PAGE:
Closure of ASD and PFO
Once the diagnosis of an ASD suitable for interventional closure, or a PFO responsible for paradoxical embolism is made, it is time to close it. Today, in most cases of patients with an ASD and in nearly all patients with a PFO, closure can be achieved without open-heart surgery but by using interventional catheterization.
Interventional closure: The closure is performed in a cardiac catheterization laboratory, a so-called cath lab. Techniques vary between clinics and physicians active in catheter intervention. The procedure can be done under local anesthesia, with the support of sleeping medication (sedation) or by general anesthesia and will be performed by a (pediatric) cardiologist. A thin tube - a catheter - is inserted into a blood vessel in the groin and guided to the heart. The exact size of the PFO or ASD is measured by ultrasound transesophageal echography(TEE), intracardiac echography(ICE) and the surrounding tissue is assessed. In many cases of PFO and in most patients with an ASD, the size of the defect is measured exactly by inserting a soft balloon, known as balloon sizing. Everything is constantly controlled by X-ray. Then the catheter is exchanged for a larger catheter, the delivery sheath.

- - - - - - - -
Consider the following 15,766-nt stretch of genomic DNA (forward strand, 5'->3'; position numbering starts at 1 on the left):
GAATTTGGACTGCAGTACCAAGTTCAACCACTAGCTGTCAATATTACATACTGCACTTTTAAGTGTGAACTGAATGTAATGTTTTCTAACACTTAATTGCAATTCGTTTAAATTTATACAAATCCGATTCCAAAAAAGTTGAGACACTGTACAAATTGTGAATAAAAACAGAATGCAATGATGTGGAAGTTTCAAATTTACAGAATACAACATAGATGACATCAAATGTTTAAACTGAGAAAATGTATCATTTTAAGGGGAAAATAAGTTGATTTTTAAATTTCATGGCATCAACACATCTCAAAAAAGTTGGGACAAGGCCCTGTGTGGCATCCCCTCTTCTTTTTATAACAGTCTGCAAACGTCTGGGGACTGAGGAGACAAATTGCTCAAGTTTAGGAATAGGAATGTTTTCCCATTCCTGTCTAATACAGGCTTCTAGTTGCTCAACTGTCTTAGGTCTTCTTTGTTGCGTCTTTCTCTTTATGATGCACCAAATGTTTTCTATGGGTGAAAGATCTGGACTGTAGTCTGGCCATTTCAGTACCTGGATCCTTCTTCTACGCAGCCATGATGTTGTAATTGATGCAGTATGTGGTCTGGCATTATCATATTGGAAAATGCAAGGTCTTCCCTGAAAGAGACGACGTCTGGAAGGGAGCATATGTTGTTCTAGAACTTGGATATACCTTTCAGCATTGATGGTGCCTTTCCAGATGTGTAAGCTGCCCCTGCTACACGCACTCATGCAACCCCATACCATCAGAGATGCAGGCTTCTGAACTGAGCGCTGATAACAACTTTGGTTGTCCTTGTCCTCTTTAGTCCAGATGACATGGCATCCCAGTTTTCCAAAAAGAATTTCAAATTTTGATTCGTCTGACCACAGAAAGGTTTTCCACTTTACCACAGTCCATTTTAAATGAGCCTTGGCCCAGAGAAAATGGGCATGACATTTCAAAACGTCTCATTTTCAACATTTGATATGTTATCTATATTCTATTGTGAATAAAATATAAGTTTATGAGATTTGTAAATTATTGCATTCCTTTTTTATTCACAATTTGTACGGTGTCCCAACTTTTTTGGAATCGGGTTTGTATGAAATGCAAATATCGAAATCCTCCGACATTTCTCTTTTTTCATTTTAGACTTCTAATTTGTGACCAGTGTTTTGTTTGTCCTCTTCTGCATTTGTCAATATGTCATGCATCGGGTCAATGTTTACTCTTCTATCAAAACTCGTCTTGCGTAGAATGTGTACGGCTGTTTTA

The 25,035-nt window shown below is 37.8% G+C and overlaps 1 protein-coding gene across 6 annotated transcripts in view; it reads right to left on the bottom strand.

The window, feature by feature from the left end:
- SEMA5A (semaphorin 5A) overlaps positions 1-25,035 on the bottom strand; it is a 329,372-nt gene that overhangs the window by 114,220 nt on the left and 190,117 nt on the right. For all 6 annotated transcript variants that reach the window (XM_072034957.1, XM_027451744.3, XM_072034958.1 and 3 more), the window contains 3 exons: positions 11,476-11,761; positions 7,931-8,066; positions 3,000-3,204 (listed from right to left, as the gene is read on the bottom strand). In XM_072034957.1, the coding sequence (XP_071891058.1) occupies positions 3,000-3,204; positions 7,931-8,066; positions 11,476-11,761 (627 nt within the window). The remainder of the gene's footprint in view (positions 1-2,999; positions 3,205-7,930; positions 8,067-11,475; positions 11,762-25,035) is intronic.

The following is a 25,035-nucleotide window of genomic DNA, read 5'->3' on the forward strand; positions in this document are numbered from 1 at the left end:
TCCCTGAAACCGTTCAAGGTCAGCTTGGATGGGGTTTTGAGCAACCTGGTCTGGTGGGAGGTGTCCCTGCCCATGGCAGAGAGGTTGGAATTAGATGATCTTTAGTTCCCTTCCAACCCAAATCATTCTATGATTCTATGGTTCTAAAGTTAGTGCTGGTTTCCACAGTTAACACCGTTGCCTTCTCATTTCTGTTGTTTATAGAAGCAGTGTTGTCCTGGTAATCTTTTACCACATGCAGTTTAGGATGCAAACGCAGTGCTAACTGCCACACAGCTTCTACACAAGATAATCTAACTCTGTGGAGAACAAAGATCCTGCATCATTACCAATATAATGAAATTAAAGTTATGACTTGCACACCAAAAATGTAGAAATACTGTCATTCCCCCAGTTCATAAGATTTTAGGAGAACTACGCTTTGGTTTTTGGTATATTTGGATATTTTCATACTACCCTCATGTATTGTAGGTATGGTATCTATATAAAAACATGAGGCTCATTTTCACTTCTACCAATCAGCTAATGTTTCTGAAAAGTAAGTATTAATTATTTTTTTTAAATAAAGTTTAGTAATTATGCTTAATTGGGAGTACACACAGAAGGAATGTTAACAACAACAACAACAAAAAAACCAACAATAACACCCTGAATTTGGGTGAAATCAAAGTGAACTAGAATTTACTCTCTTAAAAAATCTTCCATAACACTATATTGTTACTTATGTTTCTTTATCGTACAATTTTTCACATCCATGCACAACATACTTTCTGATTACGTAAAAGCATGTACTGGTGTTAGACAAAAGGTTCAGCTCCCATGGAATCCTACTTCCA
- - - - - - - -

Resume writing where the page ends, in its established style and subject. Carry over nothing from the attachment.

The appropriate device, an ASD occluder or a PFO occluder is pushed through to be placed across the hole, through the delivery sheath. The occluders consist of a left-sided disk and a right-sided disk. The left-sided disk is deployed first and then retracted directly to the septum. Then the right-sided disk is deployed and thus the occluder will seal the defect between the two disks. Once the device is in the correct position, the physician will release the device and withdraw the delivery sheath. The defect is now closed and the tissue will grow around the device and be a permanent part of the septum. Typically the procedure takes approximately 60 minutes.